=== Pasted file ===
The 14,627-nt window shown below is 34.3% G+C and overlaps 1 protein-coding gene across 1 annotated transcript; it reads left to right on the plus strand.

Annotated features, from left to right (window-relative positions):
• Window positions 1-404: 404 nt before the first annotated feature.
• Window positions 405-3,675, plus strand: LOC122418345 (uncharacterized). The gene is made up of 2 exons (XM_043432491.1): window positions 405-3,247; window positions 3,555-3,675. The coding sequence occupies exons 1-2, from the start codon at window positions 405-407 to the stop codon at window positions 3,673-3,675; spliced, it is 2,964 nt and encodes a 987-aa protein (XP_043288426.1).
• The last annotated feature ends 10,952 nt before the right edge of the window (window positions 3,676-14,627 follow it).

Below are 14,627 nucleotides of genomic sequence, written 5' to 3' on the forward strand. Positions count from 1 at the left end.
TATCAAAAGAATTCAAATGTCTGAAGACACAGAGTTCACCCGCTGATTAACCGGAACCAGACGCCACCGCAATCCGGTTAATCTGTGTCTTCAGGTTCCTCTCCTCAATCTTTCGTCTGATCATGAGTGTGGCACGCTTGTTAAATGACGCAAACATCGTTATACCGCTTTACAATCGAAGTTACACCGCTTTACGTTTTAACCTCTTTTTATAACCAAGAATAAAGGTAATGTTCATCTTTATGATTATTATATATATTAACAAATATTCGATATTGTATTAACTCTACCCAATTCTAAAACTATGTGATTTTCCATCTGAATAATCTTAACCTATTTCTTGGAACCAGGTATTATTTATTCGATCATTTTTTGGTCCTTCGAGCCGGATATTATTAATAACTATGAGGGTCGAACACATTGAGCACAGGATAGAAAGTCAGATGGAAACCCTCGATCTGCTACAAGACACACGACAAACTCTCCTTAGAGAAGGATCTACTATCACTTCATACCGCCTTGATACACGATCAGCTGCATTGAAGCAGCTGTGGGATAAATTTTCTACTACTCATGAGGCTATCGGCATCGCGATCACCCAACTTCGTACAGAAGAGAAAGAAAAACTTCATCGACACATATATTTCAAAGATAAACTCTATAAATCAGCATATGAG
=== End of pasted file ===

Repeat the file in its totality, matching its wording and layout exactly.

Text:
The 14,627-nt window shown below is 34.3% G+C and overlaps 1 protein-coding gene across 1 annotated transcript; it reads left to right on the plus strand.

Annotated features, from left to right (window-relative positions):
• Window positions 1-404: 404 nt before the first annotated feature.
• Window positions 405-3,675, plus strand: LOC122418345 (uncharacterized). The gene is made up of 2 exons (XM_043432491.1): window positions 405-3,247; window positions 3,555-3,675. The coding sequence occupies exons 1-2, from the start codon at window positions 405-407 to the stop codon at window positions 3,673-3,675; spliced, it is 2,964 nt and encodes a 987-aa protein (XP_043288426.1).
• The last annotated feature ends 10,952 nt before the right edge of the window (window positions 3,676-14,627 follow it).

Below are 14,627 nucleotides of genomic sequence, written 5' to 3' on the forward strand. Positions count from 1 at the left end.
TATCAAAAGAATTCAAATGTCTGAAGACACAGAGTTCACCCGCTGATTAACCGGAACCAGACGCCACCGCAATCCGGTTAATCTGTGTCTTCAGGTTCCTCTCCTCAATCTTTCGTCTGATCATGAGTGTGGCACGCTTGTTAAATGACGCAAACATCGTTATACCGCTTTACAATCGAAGTTACACCGCTTTACGTTTTAACCTCTTTTTATAACCAAGAATAAAGGTAATGTTCATCTTTATGATTATTATATATATTAACAAATATTCGATATTGTATTAACTCTACCCAATTCTAAAACTATGTGATTTTCCATCTGAATAATCTTAACCTATTTCTTGGAACCAGGTATTATTTATTCGATCATTTTTTGGTCCTTCGAGCCGGATATTATTAATAACTATGAGGGTCGAACACATTGAGCACAGGATAGAAAGTCAGATGGAAACCCTCGATCTGCTACAAGACACACGACAAACTCTCCTTAGAGAAGGATCTACTATCACTTCATACCGCCTTGATACACGATCAGCTGCATTGAAGCAGCTGTGGGATAAATTTTCTACTACTCATGAGGCTATCGGCATCGCGATCACCCAACTTCGTACAGAAGAGAAAGAAAAACTTCATCGACACATATATTTCAAAGATAAACTCTATAAATCAGCATATGAG